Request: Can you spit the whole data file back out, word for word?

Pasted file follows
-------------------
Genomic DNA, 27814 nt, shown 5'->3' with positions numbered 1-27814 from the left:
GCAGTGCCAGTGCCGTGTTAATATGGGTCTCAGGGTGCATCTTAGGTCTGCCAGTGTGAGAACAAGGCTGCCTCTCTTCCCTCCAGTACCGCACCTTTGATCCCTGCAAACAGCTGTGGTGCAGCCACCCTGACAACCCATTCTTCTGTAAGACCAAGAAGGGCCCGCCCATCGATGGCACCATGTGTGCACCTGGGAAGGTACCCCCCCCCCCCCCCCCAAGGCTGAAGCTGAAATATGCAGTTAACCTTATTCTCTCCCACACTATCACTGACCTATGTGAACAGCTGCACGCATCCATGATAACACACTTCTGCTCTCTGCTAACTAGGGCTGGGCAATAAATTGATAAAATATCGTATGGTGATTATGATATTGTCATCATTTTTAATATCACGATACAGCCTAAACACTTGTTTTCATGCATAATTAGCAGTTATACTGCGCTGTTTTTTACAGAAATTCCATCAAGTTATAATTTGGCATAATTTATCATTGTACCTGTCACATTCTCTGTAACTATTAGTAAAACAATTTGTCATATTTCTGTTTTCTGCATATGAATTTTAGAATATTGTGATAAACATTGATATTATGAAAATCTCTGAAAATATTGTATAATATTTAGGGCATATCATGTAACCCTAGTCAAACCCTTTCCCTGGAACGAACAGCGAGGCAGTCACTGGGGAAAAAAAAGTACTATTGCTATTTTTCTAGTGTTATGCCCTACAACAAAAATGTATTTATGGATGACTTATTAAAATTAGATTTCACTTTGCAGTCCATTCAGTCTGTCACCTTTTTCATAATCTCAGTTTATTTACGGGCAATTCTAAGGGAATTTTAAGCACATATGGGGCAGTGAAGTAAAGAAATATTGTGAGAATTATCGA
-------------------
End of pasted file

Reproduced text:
Genomic DNA, 27814 nt, shown 5'->3' with positions numbered 1-27814 from the left:
GCAGTGCCAGTGCCGTGTTAATATGGGTCTCAGGGTGCATCTTAGGTCTGCCAGTGTGAGAACAAGGCTGCCTCTCTTCCCTCCAGTACCGCACCTTTGATCCCTGCAAACAGCTGTGGTGCAGCCACCCTGACAACCCATTCTTCTGTAAGACCAAGAAGGGCCCGCCCATCGATGGCACCATGTGTGCACCTGGGAAGGTACCCCCCCCCCCCCCCCCAAGGCTGAAGCTGAAATATGCAGTTAACCTTATTCTCTCCCACACTATCACTGACCTATGTGAACAGCTGCACGCATCCATGATAACACACTTCTGCTCTCTGCTAACTAGGGCTGGGCAATAAATTGATAAAATATCGTATGGTGATTATGATATTGTCATCATTTTTAATATCACGATACAGCCTAAACACTTGTTTTCATGCATAATTAGCAGTTATACTGCGCTGTTTTTTACAGAAATTCCATCAAGTTATAATTTGGCATAATTTATCATTGTACCTGTCACATTCTCTGTAACTATTAGTAAAACAATTTGTCATATTTCTGTTTTCTGCATATGAATTTTAGAATATTGTGATAAACATTGATATTATGAAAATCTCTGAAAATATTGTATAATATTTAGGGCATATCATGTAACCCTAGTCAAACCCTTTCCCTGGAACGAACAGCGAGGCAGTCACTGGGGAAAAAAAAGTACTATTGCTATTTTTCTAGTGTTATGCCCTACAACAAAAATGTATTTATGGATGACTTATTAAAATTAGATTTCACTTTGCAGTCCATTCAGTCTGTCACCTTTTTCATAATCTCAGTTTATTTACGGGCAATTCTAAGGGAATTTTAAGCACATATGGGGCAGTGAAGTAAAGAAATATTGTGAGAATTATCGA